Human commitment. The Sabbath stands not only for divine but also for human commitment. It signifies not only "that I, the Lord, sanctify you" but also that "you shall keep my Sabbaths" (Ex. 31:13). By reassuring human beings that God is available and "working until now" (John 5:17) to accomplish the ultimate restoration of this world to His eternal fellowship, the Sabbath invites the believer to assume his responsibility, by making himself available for God.
By accepting God's invitation to keep the Sabbath with Him, the believer enters into a special relationship with God. This relationship is not, as Karl Barth points out, "an indirect but a direct connection, not only a relationship but genuine intercourse."14 It is by assuming this obligation that a person becomes free: free for God, for self, for the immediate family and for others.
The free offering of time to God is a supreme act of worship, because it means acknowledging God with the very essence of human life: time. Life is time. When "time is up" life ceases to be. The offering of the Sabbath time to God enables the believer to acknowledge that his whole life, not just one seventh, belongs to God. It represents the Christian's response to God's claim on his life. By bringing all routine work to a halt for one day, he acts out his commitment to the Lord of his life. A similar objective is accomplished through the return of the tithe to God, as a recognition of His ultimate ownership.
Summing up, the Sabbath, on the one hand, symbolizes God's commitment to be available for and to save humanity. On the other hand, Sabbath keeping expresses the believer's acceptance of the Creator and Redeemer's claim upon his life.
Our foregoing study of the intrinsic characteristics the Sabbath suggests seven possible reasons why God chose the seventh day to function as a meaningful symbol of a divine-human covenant relationship.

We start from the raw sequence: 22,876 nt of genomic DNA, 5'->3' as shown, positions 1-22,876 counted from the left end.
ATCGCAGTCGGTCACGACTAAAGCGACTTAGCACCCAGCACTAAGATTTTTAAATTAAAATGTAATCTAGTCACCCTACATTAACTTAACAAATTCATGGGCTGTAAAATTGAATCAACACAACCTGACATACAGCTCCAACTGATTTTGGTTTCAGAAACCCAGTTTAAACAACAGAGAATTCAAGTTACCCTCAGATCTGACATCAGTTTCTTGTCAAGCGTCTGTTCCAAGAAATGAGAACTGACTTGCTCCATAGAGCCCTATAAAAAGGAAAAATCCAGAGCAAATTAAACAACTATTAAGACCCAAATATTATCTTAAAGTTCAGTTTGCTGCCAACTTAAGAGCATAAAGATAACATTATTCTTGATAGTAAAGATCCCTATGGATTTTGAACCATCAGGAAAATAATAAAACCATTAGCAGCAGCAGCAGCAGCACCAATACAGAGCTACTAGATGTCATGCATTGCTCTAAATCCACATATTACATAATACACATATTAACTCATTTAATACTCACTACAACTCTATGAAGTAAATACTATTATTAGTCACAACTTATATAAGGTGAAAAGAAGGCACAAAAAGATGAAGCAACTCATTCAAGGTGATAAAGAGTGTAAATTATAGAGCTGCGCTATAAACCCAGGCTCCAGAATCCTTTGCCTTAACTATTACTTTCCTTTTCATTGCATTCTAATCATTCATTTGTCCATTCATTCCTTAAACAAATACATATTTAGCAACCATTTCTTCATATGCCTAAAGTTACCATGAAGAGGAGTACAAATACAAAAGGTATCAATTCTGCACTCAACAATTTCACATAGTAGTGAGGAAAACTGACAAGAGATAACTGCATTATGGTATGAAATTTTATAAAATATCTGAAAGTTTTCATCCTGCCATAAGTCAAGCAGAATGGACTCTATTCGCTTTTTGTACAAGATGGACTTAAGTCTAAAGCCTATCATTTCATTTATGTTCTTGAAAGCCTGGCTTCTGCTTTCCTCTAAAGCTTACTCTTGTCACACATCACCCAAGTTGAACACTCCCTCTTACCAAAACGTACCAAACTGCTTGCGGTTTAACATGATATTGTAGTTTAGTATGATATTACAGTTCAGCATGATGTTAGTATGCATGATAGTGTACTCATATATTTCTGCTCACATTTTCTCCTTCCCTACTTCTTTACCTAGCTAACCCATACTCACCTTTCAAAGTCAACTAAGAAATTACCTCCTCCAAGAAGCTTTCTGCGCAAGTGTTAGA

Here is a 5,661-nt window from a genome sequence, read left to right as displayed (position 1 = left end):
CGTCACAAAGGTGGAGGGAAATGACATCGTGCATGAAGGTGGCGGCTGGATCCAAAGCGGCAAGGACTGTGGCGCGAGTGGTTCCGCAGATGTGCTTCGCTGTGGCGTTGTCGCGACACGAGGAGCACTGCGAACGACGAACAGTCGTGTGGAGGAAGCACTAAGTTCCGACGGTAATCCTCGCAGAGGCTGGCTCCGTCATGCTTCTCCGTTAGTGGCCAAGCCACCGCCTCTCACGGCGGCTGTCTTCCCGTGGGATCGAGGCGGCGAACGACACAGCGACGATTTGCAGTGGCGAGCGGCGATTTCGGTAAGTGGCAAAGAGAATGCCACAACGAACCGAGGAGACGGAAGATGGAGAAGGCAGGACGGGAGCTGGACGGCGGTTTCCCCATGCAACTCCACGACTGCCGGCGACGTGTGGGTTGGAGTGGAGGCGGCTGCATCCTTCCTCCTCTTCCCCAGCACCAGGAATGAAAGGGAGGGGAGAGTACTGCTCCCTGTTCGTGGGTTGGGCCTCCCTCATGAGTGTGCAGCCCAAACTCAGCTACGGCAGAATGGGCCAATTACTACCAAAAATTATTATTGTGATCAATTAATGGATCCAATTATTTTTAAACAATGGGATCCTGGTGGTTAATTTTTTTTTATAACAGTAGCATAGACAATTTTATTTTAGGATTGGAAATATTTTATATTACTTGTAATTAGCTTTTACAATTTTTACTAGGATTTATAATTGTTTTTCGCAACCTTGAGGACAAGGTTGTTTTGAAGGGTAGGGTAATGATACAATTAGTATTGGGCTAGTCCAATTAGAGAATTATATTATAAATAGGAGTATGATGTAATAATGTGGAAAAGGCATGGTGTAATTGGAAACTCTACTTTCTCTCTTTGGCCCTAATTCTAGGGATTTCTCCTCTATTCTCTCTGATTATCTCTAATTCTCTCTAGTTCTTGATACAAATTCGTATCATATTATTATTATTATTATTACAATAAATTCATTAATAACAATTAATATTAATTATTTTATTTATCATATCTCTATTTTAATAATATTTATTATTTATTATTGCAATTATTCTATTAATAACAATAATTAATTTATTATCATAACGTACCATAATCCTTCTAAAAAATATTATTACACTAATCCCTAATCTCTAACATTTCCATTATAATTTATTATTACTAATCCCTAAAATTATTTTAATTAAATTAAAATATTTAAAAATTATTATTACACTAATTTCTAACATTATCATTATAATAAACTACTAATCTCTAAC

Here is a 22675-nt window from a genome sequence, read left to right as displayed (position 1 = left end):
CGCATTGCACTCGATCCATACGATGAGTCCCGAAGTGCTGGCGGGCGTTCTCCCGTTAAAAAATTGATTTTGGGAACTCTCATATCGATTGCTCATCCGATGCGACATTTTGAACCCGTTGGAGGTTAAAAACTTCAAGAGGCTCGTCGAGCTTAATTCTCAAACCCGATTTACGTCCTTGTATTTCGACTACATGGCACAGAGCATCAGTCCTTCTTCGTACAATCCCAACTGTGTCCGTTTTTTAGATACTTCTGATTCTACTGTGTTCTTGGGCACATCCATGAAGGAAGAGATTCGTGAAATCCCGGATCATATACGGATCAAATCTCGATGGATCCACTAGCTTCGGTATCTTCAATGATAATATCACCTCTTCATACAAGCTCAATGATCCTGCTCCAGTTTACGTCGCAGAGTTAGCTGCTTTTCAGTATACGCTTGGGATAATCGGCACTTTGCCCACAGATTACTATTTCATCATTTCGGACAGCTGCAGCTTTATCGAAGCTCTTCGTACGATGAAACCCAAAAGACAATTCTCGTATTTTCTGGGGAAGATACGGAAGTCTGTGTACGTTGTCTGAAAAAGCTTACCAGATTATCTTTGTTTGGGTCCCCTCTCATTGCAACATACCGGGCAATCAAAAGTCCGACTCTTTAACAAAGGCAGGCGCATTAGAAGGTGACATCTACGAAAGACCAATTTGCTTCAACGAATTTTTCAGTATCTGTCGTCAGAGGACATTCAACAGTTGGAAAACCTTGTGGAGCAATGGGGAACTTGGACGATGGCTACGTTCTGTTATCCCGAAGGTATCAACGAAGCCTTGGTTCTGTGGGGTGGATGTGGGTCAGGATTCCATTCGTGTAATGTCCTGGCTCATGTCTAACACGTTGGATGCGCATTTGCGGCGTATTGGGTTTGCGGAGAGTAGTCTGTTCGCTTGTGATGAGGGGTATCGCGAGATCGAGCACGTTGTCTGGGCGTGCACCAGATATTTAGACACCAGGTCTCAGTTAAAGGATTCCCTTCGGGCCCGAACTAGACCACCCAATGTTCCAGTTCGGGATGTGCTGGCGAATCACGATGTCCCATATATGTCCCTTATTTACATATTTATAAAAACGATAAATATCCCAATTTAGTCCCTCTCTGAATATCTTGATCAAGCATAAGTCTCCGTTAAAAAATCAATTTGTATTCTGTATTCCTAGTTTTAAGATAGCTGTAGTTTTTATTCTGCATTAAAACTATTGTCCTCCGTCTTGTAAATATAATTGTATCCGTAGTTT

First, as the sign of divine ownership, the Sabbath constantly reminds the believer of his belonging to God. Second, as God's holiness in time, the Sabbath reassures the believer who keeps it of his divine election and mission in this world. Third, as an incorruptible symbol, the Sabbath is always fresh in its meaning. Fourth, as time — a universal endowment — the Sabbath is accessible to all and enables every human being to express commitment to God.
Fifth, as a type of baptism, the Sabbath provides a weekly opportunity to renew the baptismal covenant, by experiencing anew self-renouncement as well as physical, social and spiritual renewal. Sixth, as a temporal symbol, the Sabbath protects the believer from idolatry, reminding him of the spiritual nature of his covenant relationship with God. Seventh, as a fitting symbol of mutual commitment, the Sabbath reassures humanity of God's availability and invites believers to express their belonging to God by offering Him a specific measure of time — the seventh day — as a token expression of their total life.
May the Sabbath become for us the day when we stop our work to allow God to work in us and thus experience the awareness of His presence, peace and mutual belonging.
1. Karl Barth, Church Dogmatics, ET, 1956, III, part 1, p. 98. Karl Barth emphasizes that "It is the covenant of the grace of God which in this event, at the supreme and final point of the first creation story, is revealed as the starting-point for all that follows. Everything that precedes is the road to this supreme point" (p. 98).
2. Ibid., III, part 1, pp. 216, 217.
3. Emperor Hadrian's prohibition of Sabbath-keeping is discussed in Samuele Bacchiocchi, From Sabbath to Sunday, 1977, pp. 159-161.
4. Dennis J. McCarthy, Old Testament Covenant, 1972, p. 88.
5. Quoted by Augusto Segre, in "Ii Sabato nella storia Ebraica," in the symposium L'uomo nella Bibbia e nelle culture ad essa contemporanee, 1975, p. 116. Herbert W. Richardson expresses a similar view, saying: "I believe that the power of Judaism to survive in the face of constant enmity and disadvantage arises from its firm sense of being a 'holy people,' i.e., from its recurring celebration of the Sabbath sacrament" (Toward an American Theology, 1967, p. 132).
6. Quoted by R. H. Martin, The Day: A Manual on the Christian Sabbath, 1933, p. 184. Cf. Sunday 65 (1978): 22.
7. M. G. Kline, Treaty of the Great King. The Covenant Structure of Deuteronomy, 1963, p. 18. Gerhard von Rad recognizes the "right of ownership" expressed by the Sabbath and says, "it is the day which really belongs to God and sets a standard undefiled by any kind of human business — the celebration of the Sabbath, at least in Israel's earlier period, was discharged by abstaining demonstratively from productive labour, and symbolically handing the day back to God" (Deuteronomy. A Commentary, 1966, p. 58).